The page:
Kathryn Wilder began writing from an early age. She has edited the Walking the Twilight: Women Writers of the Southwest anthologies, co-authored Forbidden Talent with Redwing T. Nez, and has had many of her essays appear in Spirit of Aloha, Hawai'i magazine, Hana Hou!, Maui No Ka 'Oi, Holoholo, and Southern Indiana Review.
Our students had the opportunity to sit in and listen to these guest authors and learn more about becoming better writers. Don't just take my word for it! Here's what our students had to say about their experiences at the Celebrate Reading Festival.
My favorite author was Eric. The most memorable words from him was that even a successful author like him still has bad first drafts. He is still struggling with writing and has for a long time. It was very helpful for me. (Kentaro, Japan)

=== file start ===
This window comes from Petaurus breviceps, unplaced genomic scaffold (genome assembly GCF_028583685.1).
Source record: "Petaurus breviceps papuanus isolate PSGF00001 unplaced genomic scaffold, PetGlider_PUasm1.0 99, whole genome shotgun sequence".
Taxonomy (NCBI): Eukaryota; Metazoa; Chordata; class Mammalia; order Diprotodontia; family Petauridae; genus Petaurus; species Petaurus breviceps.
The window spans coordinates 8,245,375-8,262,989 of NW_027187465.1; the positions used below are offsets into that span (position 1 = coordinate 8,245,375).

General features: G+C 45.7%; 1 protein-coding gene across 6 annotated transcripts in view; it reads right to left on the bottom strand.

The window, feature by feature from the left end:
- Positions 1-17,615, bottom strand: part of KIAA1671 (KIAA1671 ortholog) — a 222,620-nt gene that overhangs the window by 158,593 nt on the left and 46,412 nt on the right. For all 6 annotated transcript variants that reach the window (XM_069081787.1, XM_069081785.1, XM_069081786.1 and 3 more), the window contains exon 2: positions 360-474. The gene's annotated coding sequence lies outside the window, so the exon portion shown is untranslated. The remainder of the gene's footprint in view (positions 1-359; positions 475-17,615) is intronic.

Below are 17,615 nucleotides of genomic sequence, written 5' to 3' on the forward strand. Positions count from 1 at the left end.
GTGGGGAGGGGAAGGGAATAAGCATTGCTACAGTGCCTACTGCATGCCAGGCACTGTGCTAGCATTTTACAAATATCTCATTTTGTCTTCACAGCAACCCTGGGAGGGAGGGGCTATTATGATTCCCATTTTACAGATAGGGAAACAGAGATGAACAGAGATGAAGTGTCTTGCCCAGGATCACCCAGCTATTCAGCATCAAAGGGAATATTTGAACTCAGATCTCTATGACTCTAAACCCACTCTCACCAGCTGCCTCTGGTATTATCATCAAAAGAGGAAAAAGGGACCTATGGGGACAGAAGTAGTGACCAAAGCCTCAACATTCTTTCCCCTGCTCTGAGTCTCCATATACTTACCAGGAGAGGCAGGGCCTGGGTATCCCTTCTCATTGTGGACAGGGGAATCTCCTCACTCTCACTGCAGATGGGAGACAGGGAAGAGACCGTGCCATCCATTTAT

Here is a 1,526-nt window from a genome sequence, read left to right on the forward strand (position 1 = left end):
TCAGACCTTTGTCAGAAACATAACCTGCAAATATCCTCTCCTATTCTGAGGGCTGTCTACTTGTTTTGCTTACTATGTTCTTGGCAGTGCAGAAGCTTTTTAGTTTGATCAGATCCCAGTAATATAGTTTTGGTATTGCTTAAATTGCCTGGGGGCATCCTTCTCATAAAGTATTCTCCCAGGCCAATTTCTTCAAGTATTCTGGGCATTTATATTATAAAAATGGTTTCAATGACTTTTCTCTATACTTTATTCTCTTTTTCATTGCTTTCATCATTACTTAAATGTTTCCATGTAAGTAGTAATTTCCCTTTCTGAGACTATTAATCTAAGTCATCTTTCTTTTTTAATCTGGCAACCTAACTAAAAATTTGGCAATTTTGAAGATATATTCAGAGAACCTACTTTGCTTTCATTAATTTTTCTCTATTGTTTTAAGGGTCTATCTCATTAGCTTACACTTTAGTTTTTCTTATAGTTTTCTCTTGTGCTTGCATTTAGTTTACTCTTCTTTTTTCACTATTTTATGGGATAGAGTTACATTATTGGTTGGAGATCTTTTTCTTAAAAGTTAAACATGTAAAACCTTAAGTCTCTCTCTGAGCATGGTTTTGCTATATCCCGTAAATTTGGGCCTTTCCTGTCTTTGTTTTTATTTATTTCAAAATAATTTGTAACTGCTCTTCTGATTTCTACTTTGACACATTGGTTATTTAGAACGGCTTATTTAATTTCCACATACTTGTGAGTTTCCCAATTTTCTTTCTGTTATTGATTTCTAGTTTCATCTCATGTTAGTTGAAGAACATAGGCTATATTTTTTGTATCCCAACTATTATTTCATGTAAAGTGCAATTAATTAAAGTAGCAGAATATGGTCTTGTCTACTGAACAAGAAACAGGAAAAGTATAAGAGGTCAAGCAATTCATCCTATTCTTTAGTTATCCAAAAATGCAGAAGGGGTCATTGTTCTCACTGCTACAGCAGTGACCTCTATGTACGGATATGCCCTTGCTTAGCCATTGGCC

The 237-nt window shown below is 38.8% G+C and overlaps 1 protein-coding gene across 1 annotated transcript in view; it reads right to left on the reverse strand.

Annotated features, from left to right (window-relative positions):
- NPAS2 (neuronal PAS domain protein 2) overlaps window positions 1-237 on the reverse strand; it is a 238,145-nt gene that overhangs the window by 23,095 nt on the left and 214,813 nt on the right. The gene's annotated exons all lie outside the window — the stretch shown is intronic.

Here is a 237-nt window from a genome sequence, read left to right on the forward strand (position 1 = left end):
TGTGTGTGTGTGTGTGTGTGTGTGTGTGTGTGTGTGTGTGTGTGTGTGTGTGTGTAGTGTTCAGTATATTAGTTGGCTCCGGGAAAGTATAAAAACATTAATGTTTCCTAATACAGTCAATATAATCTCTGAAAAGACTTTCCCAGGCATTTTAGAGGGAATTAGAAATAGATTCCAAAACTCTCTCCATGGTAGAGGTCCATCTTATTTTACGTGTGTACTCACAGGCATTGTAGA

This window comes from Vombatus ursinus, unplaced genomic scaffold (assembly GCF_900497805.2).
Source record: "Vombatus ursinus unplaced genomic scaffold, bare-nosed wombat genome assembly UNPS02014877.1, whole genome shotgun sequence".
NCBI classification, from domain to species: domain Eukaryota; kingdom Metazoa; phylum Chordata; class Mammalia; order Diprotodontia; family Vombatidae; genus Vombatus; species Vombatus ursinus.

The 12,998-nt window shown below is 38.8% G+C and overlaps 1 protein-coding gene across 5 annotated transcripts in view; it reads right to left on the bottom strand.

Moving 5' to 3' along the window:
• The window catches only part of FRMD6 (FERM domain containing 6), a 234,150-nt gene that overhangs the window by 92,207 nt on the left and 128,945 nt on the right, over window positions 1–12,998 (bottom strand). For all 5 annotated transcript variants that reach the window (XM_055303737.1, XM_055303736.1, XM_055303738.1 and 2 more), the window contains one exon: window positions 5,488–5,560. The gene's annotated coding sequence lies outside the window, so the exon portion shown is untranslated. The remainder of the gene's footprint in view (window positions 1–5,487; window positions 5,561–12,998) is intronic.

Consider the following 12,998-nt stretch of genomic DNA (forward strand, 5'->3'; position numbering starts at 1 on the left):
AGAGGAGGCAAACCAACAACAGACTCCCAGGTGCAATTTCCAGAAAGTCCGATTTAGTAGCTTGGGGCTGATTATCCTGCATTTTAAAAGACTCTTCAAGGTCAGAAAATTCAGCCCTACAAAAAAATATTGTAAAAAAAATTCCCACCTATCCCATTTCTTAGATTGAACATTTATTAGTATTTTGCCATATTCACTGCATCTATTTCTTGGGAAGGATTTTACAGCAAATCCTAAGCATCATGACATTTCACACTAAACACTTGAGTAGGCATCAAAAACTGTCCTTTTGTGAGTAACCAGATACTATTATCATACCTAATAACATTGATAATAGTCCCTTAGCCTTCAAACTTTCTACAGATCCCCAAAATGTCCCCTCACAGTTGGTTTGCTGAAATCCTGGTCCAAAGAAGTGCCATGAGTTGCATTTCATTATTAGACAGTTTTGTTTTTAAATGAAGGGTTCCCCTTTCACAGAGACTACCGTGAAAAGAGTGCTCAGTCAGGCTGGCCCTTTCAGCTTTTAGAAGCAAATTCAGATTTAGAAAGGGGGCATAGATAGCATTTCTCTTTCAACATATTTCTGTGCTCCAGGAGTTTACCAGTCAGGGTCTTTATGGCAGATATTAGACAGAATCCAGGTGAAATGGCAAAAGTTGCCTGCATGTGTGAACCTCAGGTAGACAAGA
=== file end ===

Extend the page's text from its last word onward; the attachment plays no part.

This was the first time I joined the CRF. I was glad to see many authors. They shared their books and their experiences. It was a good opportunity for me to listen to different people. However, the time was too short - about 30 minutes for each author. I liked that author in wellness building because of his book on sleep, and the way he described his upcoming book. (Nhu Vo, Vietnam)
I think this was a very good experience for me. I have never met an author directly before, even in Korea. Actually, I'm usually not very interested in the authors or their books but this was another new experience on Maui. (Eun Yeong, S. Korea)
I think the Reading Festival was pretty good. It made me think that everybody has their first step on their writing journey. And I used to think I am a little bit old to start something, but I'm not! Some of the authors were over 40 when they started to write. They make students know we all have possibilities of becoming writers. (Gabae, S. Korea)
That was good experience to listen to the authors. (Chikako, Japan)